Reducing methane emissions is crucial for limiting climate change in the near term. Doing so can provide vital benefits, including fewer people dying from air pollution and heat waves and harmed by powerful storms and wildfires. The climate crisis demands that we stop building fossil fuel infrastructure immediately.
NC WARN in the News
A few of the news articles citing NC WARN
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“The climate crisis demands that we stop building new fossil fuel infrastructure immediately,” Duke University climate scientist Drew Shindell, 40 former U.S. Environmental Protection Agency officials and leaders of the environmental group NC WARN wrote to Cooper and Duke Energy on Sept. 14.
Rita Leadem with the environmental group NC Warn said many of the grid upgrades are unnecessary and that Duke should invest more in solar energy. “The smarter investment at this time would really be in the clean energy resources, backed up with battery storage, that would provide the resiliency that we need and really pave the way forward,” she said.
A coalition of environmental groups have petitioned N.C. regulators to rule Duke Energy and other utilities must get regulatory approval before modifying coal plants to burn natural gas. Jim Warren, executive director of the Durham-based watchdog group NC WARN, which is one of the petitioners, says it appears Duke is “spending millions on Band-Aids for coal plants instead of retiring them.”
While Dominion Energy and Duke Energy recently canceled the Atlantic Coast Pipeline (ACP) that had been planned to carry fracked gas from West Virginia to Virginia and North Carolina, number of large epoxy-coated steel pipes for the project that remain stored improperly outside, posing immediate toxic risks to nearby communities and increasing the risk of explosion if the pipes are eventually used elsewhere: 80,000
In a monumental victory for impacted communities, lead developers Duke Energy and Dominion Energy put an end to the Atlantic Coast Pipeline on July 5, citing ballooning costs and increasing legal uncertainty. At time of death, the 600-mile proposed pipeline was nearly $3 billion over budget, three years behind schedule and lacked eight required permits.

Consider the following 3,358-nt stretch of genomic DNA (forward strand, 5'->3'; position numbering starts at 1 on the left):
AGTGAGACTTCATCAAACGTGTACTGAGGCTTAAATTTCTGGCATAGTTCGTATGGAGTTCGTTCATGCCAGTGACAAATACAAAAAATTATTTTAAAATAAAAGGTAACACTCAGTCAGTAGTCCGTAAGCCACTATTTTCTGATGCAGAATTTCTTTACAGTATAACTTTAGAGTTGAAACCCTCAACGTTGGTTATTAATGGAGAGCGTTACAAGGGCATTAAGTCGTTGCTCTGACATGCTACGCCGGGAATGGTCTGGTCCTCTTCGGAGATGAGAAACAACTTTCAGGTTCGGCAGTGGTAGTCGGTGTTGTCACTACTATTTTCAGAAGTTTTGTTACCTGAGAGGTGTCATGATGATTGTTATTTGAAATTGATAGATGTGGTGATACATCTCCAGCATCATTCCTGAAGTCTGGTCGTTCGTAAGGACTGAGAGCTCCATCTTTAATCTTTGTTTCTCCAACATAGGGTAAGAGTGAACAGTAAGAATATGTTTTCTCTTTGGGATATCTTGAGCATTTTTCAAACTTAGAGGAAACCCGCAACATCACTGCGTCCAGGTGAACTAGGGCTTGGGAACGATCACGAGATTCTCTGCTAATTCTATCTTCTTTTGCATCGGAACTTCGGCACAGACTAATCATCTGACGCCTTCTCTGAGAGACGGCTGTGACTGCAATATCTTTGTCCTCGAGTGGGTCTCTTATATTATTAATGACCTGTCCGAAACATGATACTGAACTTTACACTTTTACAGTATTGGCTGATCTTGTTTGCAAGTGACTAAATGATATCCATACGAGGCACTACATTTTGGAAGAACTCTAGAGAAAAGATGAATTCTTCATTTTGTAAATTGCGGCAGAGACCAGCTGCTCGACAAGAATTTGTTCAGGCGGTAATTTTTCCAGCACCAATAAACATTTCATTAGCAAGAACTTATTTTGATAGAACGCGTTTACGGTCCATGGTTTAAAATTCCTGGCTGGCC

The Atlantic Coast Pipeline has been canceled amid economic uncertainty following years of controversy. Since 2014, the 600-mile natural gas pipeline that would have crossed eastern North Carolina has sparked debate on its environmental and economic impact.
Critics of a proposed natural gas pipeline through the Triad’s eastern perimeter say it could meet an end similar to the recently scrapped Atlantic Coast Pipeline. The same economic and societal forces that doomed the so-called ACP could affect the proposed MVP Southgate pipeline in Rockingham and Alamance counties, they believe.
“We hope the cancellation of the ACP will soon be followed by a move by both of these corporations to stop building gas-fired generation, and to begin replacing all existing coal and gas-fired power with the cheaper, more reliable approach: renewables matched with storage and energy-saving and balancing programs.”
Jim Warren of NC WARN – a frequent Duke critic – said he hopes the two big utilities also will stop building gas-fired power plants and speed up adoption of solar and wind energy and battery storage.